Andrew Lang.

The red book of animal stories online

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quickening his steps, arrived shortly at the outskirts of
the forest in sight of a great green plain with a line of
mountains beyond. To his joy a thin column of smoke
in the distance gave signs of some habitation, and he struck
at once towards it.


It had grown dark before the Captain reached the hut
from which came the smoke. As he drew near he saw
that the door stood open and that a bright fire burnt on
the hearth within. Before the fire the dark shadow of a
woman passed to and fro.

He paused on the threshold, asking leave to enter, and
on receiving an answering grunt, he stepped in and drew
up an old stool near the fire. Opposite him crouched a
young Sioux Indian, holding his head between his hands
and seeming deaf to any sound of the stranger's approach.

Pamphile looked at him, wondering were he friend or

' Does my brother sleep ? ' he asked at last.

The Indian raised his head and pointed to one of his
eyes which had evidently just been shot out by an arrow.
The Captain asked no more questions, but turning to the
old woman said : ' The traveller is tired and hungry ;
can his mother give him food and shelter ? '

' There is a cake under those ashes and a bearskin in
yonder corner,' replied she. ' My son can eat the one
and sleep in the other. '

' Have you nothing else to eat ? ' inquired Pamphile.

' Oh, yes ; I've got other things,' said the crone, fixing a
longing gaze on the Captain's watch-chain. ' I have
that's a fine chain of my son's I have salted buffalo and
some good venison. I wish I had such a chain.'

' Well, well, bring me some meat,' replied Pamphile,
avoiding a refusal ; ' and have you a bottle of corn brandy
by you ? '

The old 1 woman raised a partition of matting and
disappeared into the inner part of the hut. As she
vanished the Indian raised his head.

' Does my brother know where he is ? ' he asked the

' Ton my word, no,' was the careless answer.

' Has my brother any weapon with which he could
defend himself? '



' None.'

' Then let him take this knife, and be careful not to go
to sleep.'

' And you ? ' asked Pamphile, hesitating to accept.

' I have my tomahawk silence ! '

So saying, he dropped his head between his hands
again and became immovable.

The old woman raised the matting and brought in
supper, and the Captain slipped the knife into his belt,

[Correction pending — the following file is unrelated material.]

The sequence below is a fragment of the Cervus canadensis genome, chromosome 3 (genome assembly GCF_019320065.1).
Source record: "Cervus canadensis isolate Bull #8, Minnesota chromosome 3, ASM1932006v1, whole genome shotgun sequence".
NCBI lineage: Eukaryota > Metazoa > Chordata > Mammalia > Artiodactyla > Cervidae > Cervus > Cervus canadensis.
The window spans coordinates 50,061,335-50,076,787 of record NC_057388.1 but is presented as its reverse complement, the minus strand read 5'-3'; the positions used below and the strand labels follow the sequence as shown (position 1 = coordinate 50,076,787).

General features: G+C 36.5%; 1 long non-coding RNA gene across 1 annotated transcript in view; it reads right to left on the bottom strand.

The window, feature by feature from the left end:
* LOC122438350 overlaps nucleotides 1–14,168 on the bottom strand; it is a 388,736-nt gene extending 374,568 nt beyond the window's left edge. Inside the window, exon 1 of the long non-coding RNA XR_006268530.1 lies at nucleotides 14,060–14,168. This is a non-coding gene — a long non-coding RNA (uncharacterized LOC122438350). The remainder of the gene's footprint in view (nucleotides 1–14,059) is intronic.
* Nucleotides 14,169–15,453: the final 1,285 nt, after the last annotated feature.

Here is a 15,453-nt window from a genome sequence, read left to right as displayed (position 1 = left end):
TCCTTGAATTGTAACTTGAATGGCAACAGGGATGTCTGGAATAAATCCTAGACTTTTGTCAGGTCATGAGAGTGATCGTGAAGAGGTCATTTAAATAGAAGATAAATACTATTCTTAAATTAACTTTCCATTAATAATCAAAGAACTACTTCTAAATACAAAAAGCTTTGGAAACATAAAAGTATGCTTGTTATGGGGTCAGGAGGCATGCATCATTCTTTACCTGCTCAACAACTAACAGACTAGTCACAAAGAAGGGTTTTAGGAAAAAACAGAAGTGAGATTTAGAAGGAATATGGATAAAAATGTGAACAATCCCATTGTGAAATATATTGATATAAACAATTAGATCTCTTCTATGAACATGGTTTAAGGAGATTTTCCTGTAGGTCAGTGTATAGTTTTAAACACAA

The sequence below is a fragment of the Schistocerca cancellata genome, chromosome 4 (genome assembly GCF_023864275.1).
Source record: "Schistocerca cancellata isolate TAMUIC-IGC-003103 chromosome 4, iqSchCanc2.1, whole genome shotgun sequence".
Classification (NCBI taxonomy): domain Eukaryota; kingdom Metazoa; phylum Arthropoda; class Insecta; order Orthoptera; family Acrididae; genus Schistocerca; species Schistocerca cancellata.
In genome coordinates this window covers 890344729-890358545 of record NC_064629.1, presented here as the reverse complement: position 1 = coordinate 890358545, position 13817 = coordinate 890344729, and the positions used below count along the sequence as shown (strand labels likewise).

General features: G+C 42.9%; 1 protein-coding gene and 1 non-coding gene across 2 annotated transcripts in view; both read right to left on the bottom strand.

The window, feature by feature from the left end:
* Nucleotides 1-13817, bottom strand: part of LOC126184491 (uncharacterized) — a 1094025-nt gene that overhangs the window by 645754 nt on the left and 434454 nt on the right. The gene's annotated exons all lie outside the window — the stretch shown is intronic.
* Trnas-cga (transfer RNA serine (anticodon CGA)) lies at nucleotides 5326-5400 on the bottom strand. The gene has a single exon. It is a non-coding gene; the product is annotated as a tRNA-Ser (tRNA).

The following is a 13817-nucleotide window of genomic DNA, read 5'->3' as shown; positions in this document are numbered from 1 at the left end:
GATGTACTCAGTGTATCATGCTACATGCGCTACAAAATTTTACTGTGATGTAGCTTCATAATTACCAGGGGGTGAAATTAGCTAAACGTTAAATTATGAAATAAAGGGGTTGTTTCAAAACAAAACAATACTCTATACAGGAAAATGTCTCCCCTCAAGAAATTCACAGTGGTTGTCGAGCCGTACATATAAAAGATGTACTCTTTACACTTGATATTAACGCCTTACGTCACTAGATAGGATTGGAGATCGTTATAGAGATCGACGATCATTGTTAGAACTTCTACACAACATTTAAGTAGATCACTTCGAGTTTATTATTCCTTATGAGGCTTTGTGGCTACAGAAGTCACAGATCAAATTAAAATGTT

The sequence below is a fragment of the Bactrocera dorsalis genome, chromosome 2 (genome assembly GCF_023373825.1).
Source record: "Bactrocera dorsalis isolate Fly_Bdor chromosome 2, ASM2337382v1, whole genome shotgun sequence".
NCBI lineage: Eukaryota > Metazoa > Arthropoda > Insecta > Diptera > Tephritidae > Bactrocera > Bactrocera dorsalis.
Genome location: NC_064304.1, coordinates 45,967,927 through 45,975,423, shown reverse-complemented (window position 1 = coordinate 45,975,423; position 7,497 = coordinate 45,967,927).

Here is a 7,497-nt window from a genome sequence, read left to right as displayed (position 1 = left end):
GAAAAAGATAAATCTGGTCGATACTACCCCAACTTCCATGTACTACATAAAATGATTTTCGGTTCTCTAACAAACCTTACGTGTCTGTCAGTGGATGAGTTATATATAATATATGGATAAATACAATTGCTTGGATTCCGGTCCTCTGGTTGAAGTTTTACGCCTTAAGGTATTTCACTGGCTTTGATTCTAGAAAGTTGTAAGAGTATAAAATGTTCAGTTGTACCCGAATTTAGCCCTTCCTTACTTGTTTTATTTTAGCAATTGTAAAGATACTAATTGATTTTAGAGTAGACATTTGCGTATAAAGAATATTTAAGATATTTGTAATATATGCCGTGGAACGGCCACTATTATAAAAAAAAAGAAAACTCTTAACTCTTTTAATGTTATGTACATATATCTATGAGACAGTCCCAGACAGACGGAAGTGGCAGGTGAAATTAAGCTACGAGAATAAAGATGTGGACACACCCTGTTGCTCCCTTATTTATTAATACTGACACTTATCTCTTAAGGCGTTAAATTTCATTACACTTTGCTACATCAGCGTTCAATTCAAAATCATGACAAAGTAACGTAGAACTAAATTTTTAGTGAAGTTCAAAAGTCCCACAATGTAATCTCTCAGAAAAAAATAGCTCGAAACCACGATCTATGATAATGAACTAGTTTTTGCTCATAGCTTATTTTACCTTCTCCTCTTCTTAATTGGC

The woman's eyes turned to the chain once more.

' No doubt,' said she, ' my son met some white man
on the war-path. He slew the man and took his

' You are mistaken, mother,' said the Captain ; ' I have
been hunting buffalo and beaver as far up as Lake
Superior ; then I took the skins to the town and changed
half for this watch-chain.'

' I have two sons,' remarked the woman, placing the
supper on the table. ' They have hunted these ten years,
but have never managed to get such a chain as that.
My son said he was hungry and thirsty ; let him eat and

' Does not my brother of the prairie sup ? ' asked
Pamphile, drawing his stool to the table.

' Pain stops appetite,' was the reply. ' I am not
hungry, but I am weary, and going to sleep. May the
Great Spirit keep my brother.'

' How many skins did my son give for the chain ? '
began the covetous woman.

'Fifty.' said Pamphile at haphazard, falling to on
his supper.

' I have ten bear and twenty beaver skins here. I will
give them for the chain/

* The chain is fastened to the watch.' replied the Cap-
tain. ' They cannot be separated, nor do I wish to get rid
of them.'

' It is well," said the woman with an evil smile. ' Let


my son keep them. Every living man is master of
his property ; only the dead possess nothing.'

The Captain glanced hastily towards the Indian, who
did not move, and fell to on his supper as heartily as if he
feared no danger. When he had finished he threw
himself on the buffalo skin, but with no idea of going to

He had not been lying down very long, when the
matting was raised and the woman peeped in cautiously.
Neither sleeper stirred, so she went to the door of the hut
and listened. No one was in sight, and she turned back
and began to sharpen a long knife. The Captain watched
her through his eyelashes and drew his own knife from
his belt, opened it, and felt the edge.

Then steps were heard, and a minute later two big
young men appeared bearing some game. They paused
to look at the sleepers, and one of them asked his mother
how they came there. For reply she led them silently
behind the partition.

The Captain noiselessly turned so as to face the young
Sioux, and noticed that, though apparently sound asleep,
his head rested only on one hand, while the other lay by
his side near his tomahawk.

Just then the matting was raised and the young men
crawled silently under it, their mother's head just peeping